Author’s Ramblings: This is a bit of prompt fiction from the sheer fact that I feel like eating bucketloads of Easter candy. You know, the kind in shiny pastel wrappers that are ONLY filled with chocolate and marshmallow stuffs. I kept it short and hopefully enjoyable as well. Thanks for reading and happy weekend!
This week’s Friday Fiction is hosted by Sheri Ward over @ her blog, A Candid Thought. Click here to read and share more great stories!
Reni twirled the keyring around her thumb, watching the metal flash in the sunlight. She stood at the front door, alternating her glances between the elderly gentleman in the foyer and the bright sunshine just on the other side of the door. Her quick movements and bright, summer clothes betrayed her teenage nature in contrast to the owner of the house.
He was putting his loafers on, with painstaking, slow movements that made her nibble her lip and twirl the keys a little faster in a not-so-subtle way to hide her annoyance. She couldn’t offer to help him in this moment and quite frankly, she didn’t even want to be there. The sigh was stuck somewhere in her throat and she was better able to swallow it when he finally stood up.
Relief showed plainly in the fresh smile she offered him, the door already open as she stood on the tiny front stoop, holding it open for him. “All ready?”
He returned the smile, the cobweb of wrinkles on his face stretching to accommodate the expression. His steps were shuffling and even slower than the movements used to put on his shoes. Reni didn’t mind that much, because now she was standing outside in the fresh air and not inside the stuffy-to-her house.
She let him hold her arm for support and quickly went about turning the locks on the doors and using the spare key beneath the stone frog to lock the last one. Turning carefully, she helped him down the stairs, taking it one at a time.
By the time they reached her old pickup truck, most of the tension had drained away and Reni cheerfully held the passenger side door open for him, waiting until he was settled and buckled in before skipping around to the driver’s side.
In a matter of minutes, they rolled down the old dusty driveway and turned out onto the country road. She fiddled with the radio and then readjusted the rearview mirror. “Music fine?” She’d turned it to a soft rock station with the volume on low.
Mr. Bearn nodded, the smile still lingering on his old face.
They rode to town in a companionable silence.
Eventually, buildings began to show and traffic increased. Within minutes, they were in the heart of the town and heading for the old grocery store near the post office. Reni circled the lot three times before she found a close parking spot.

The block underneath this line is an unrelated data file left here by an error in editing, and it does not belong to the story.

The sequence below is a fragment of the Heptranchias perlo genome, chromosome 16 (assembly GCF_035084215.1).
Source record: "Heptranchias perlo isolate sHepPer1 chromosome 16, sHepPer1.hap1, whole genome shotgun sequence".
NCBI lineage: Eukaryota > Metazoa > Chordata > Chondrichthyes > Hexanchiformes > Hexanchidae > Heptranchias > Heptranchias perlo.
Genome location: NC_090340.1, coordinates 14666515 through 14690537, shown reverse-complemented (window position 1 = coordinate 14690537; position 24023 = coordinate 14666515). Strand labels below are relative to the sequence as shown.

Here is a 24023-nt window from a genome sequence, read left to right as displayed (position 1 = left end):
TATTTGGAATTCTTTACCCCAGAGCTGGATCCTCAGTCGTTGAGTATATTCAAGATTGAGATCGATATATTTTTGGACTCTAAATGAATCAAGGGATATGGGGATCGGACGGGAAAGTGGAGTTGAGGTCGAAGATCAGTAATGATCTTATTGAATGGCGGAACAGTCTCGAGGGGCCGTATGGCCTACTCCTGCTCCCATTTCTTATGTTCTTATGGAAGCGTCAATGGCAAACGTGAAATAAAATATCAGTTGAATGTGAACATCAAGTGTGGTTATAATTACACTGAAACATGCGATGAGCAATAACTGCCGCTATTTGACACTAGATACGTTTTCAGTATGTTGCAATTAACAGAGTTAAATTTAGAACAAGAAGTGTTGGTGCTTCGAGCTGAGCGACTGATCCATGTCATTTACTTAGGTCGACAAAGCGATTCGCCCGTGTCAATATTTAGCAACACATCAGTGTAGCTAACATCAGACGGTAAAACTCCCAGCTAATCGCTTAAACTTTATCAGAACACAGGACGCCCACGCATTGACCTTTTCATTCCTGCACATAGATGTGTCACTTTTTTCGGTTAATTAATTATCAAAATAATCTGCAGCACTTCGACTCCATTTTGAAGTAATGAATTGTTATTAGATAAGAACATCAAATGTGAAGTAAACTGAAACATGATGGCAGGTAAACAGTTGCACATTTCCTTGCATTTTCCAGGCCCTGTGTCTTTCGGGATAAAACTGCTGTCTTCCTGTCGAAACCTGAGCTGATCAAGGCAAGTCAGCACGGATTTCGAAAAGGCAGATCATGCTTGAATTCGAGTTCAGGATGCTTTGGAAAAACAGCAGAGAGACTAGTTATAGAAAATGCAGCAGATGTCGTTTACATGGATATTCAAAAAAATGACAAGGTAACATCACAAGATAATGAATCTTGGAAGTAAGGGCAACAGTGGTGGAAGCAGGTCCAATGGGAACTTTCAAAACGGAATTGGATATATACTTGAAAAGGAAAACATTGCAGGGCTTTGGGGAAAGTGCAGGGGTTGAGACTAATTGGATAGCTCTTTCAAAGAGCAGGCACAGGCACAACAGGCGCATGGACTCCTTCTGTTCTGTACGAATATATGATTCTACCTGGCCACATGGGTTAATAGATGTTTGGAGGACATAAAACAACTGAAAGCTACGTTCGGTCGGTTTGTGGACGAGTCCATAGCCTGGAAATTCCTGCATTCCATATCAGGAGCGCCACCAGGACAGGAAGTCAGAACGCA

On days like today, she wished that Mr. Bearn would apply for a handicap tag so she could hang it in the front and park where she liked. But he insisted he was well enough to walk and therefore didn’t need to bother with something like that, especially if there was someone else who might really need it.
Stepping out from her side, she trotted ‘round to hold the door open, pretending not to notice when he took a few moments longer to figure out the seatbelt buckle. She jammed the lock down and pushed the door shut, settling into an awkward half-pace to keep stride with his shuffling steps.
At one point, she moved ahead to wrestle a cart out of the usual gaggle of meshed metal and tested it for squeaky wheels and bad steering. She’d done this enough times to know that when shopping with dear old Mr. Bearn, it was best to find a cart she didn’t mind pushing for the next few hours.
“Find a good one?” He was soon standing beside her, puffing in soft breaths.
“Yep.” She gave it a little half-pull and twist. “See?”
He gripped the edge with both hands, resting for a moment before one shaky hand finally fell back to his side and he started forward. Reni took a deep breath and let him pull the cart for the first few steps before she started to push.
It would be a long three hours or more.
Progress was slow. The aisles weren’t as crowded as they would’ve been, that was the only good reason for going grocery shopping on a Tuesday. Important things never seemed to happen on a Tuesday and that meant calmer customers and almost no crowding to make up for the unusual day.
They’d finally made it to the seasonal aisle and here, Reni stifled a groan. She’d forgotten about this part of the shopping trip. Usually, there weren’t too many holidays to remember and she was always careful to charge her cellphone or MP3 player for the shopping trip.
Mr. Bearn was a special friend from church and by her parents’ decree, she chauffeured him back and forth to the grocery store once every two weeks. They’d worked out a decent routine and managed to come to a mutual understanding in spite of the obvious differences.
As far as Reni was concerned, it was an unnecessary exercise in patience and so she tried her best to endure it without losing her mind. At first, there was hardly ever any conversation between them, but as time moved on, the brunette teen realized that the old fellow was working on a budget and half the time spent staring at a product, meant he was doing mental calculations in his head.